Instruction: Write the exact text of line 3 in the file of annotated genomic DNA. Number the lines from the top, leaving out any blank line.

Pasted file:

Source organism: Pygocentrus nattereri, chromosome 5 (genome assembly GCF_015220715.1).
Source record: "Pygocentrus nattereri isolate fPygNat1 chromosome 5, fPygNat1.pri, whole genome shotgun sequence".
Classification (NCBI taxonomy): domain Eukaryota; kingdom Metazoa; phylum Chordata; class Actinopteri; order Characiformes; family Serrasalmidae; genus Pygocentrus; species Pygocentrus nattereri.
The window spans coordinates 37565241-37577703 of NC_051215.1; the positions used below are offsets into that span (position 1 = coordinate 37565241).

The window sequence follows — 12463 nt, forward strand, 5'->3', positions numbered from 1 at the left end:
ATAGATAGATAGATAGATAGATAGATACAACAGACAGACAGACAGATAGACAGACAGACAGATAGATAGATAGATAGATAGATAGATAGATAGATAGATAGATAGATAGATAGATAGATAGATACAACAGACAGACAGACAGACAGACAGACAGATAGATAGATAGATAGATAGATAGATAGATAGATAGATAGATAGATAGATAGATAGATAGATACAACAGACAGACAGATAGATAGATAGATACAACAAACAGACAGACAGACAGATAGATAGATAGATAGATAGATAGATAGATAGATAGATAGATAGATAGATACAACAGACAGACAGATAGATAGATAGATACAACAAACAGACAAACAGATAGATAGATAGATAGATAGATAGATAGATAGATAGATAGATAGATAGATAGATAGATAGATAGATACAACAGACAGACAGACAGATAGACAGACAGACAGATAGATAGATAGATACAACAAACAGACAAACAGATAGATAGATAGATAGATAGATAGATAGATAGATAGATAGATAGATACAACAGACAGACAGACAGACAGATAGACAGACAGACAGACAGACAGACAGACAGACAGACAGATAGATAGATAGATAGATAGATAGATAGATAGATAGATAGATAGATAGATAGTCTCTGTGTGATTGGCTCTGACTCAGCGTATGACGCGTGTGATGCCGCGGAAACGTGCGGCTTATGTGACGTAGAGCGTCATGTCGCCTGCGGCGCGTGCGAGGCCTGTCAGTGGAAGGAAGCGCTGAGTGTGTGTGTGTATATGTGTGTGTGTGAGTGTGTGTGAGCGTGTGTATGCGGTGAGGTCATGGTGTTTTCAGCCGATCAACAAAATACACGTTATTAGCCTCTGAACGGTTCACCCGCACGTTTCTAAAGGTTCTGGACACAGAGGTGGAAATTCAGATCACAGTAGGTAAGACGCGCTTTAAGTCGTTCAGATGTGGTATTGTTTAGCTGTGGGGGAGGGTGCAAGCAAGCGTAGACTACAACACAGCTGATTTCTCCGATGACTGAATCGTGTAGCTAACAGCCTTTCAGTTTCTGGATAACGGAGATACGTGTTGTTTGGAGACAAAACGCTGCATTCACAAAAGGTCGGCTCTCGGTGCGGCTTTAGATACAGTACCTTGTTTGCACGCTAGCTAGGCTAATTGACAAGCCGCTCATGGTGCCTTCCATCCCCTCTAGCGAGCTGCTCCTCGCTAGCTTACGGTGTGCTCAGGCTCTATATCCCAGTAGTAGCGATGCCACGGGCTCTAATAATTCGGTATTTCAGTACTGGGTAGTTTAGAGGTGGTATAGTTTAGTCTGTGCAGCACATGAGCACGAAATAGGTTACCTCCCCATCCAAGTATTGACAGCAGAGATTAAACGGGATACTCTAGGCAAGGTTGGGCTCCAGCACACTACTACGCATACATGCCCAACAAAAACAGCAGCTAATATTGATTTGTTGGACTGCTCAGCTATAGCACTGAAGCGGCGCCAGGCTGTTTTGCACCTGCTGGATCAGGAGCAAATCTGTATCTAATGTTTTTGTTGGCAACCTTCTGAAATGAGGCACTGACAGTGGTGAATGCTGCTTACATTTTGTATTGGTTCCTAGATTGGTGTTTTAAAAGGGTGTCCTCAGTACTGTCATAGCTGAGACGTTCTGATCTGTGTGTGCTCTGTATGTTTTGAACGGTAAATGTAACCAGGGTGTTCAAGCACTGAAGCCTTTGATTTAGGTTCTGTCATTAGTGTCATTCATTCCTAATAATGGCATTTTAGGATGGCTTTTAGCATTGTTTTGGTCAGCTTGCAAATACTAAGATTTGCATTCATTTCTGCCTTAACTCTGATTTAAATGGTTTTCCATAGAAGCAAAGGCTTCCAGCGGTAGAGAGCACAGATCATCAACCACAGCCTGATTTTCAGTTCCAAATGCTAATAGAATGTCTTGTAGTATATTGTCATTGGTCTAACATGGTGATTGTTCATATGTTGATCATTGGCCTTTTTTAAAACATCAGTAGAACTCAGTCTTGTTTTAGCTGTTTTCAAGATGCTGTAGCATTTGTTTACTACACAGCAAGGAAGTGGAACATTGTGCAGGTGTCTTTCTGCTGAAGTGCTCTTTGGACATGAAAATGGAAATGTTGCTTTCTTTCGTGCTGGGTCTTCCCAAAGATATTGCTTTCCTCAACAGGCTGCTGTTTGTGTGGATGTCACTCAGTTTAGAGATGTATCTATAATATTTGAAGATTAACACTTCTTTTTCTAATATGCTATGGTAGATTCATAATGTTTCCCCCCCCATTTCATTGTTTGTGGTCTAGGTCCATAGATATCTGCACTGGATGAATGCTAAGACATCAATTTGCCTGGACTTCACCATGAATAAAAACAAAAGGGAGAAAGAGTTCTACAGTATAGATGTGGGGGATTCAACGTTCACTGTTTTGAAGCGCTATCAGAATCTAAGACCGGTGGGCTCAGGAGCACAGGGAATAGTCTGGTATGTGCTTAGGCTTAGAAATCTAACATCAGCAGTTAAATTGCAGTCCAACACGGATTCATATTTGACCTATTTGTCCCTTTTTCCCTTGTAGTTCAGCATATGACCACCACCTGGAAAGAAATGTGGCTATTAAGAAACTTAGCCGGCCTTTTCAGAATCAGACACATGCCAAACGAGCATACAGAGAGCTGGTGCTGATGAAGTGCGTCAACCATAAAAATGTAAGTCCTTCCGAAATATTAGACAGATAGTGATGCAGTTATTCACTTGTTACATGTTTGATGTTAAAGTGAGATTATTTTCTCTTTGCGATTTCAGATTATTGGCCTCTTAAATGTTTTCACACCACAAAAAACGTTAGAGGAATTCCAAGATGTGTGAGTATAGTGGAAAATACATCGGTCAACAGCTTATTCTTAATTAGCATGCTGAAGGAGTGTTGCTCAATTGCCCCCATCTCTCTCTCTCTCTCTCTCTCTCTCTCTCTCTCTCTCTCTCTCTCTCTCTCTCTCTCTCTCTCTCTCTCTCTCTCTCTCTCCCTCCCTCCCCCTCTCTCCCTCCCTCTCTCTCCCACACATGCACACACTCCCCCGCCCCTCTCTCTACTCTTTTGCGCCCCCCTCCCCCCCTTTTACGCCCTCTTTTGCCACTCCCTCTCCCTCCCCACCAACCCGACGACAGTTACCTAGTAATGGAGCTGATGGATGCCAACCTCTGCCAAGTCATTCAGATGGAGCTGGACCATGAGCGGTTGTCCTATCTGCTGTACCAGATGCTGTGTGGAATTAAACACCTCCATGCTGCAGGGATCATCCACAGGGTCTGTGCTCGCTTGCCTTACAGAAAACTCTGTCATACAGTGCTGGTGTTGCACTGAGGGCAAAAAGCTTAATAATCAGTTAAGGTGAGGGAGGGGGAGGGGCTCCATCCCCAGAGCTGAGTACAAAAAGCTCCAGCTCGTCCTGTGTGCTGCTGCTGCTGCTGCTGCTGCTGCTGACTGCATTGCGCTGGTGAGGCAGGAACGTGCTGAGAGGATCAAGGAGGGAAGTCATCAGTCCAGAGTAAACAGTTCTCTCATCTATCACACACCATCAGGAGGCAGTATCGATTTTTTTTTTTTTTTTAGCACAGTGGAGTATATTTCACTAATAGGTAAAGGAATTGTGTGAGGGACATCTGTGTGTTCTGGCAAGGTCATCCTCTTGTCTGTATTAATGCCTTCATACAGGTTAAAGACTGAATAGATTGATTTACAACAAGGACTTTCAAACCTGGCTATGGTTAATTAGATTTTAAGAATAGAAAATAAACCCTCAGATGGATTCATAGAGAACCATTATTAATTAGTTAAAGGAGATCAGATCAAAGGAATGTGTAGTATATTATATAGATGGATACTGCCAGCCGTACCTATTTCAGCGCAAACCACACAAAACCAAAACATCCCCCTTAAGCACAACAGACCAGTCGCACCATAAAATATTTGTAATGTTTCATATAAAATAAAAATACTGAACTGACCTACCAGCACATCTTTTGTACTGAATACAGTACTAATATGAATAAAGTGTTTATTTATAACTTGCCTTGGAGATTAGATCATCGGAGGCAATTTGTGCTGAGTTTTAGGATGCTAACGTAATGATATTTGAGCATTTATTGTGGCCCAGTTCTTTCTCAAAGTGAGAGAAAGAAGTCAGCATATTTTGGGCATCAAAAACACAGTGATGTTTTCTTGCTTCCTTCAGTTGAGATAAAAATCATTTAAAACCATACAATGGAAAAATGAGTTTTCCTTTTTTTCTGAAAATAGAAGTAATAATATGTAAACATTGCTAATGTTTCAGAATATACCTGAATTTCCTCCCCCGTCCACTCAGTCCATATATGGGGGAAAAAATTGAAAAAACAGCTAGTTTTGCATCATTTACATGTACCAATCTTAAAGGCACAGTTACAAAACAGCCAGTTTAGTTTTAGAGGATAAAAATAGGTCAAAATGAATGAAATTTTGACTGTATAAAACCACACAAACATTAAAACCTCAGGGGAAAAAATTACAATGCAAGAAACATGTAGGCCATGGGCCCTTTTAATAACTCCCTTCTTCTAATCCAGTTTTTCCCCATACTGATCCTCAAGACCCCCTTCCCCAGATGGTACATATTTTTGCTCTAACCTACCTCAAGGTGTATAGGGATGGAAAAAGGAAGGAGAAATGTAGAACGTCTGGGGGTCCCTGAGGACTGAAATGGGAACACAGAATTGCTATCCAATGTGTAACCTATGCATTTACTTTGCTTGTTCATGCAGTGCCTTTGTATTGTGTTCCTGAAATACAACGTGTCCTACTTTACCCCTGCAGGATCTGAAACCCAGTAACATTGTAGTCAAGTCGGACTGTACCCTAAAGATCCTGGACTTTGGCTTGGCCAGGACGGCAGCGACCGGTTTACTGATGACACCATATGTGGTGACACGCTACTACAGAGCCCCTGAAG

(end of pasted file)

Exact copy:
Classification (NCBI taxonomy): domain Eukaryota; kingdom Metazoa; phylum Chordata; class Actinopteri; order Characiformes; family Serrasalmidae; genus Pygocentrus; species Pygocentrus nattereri.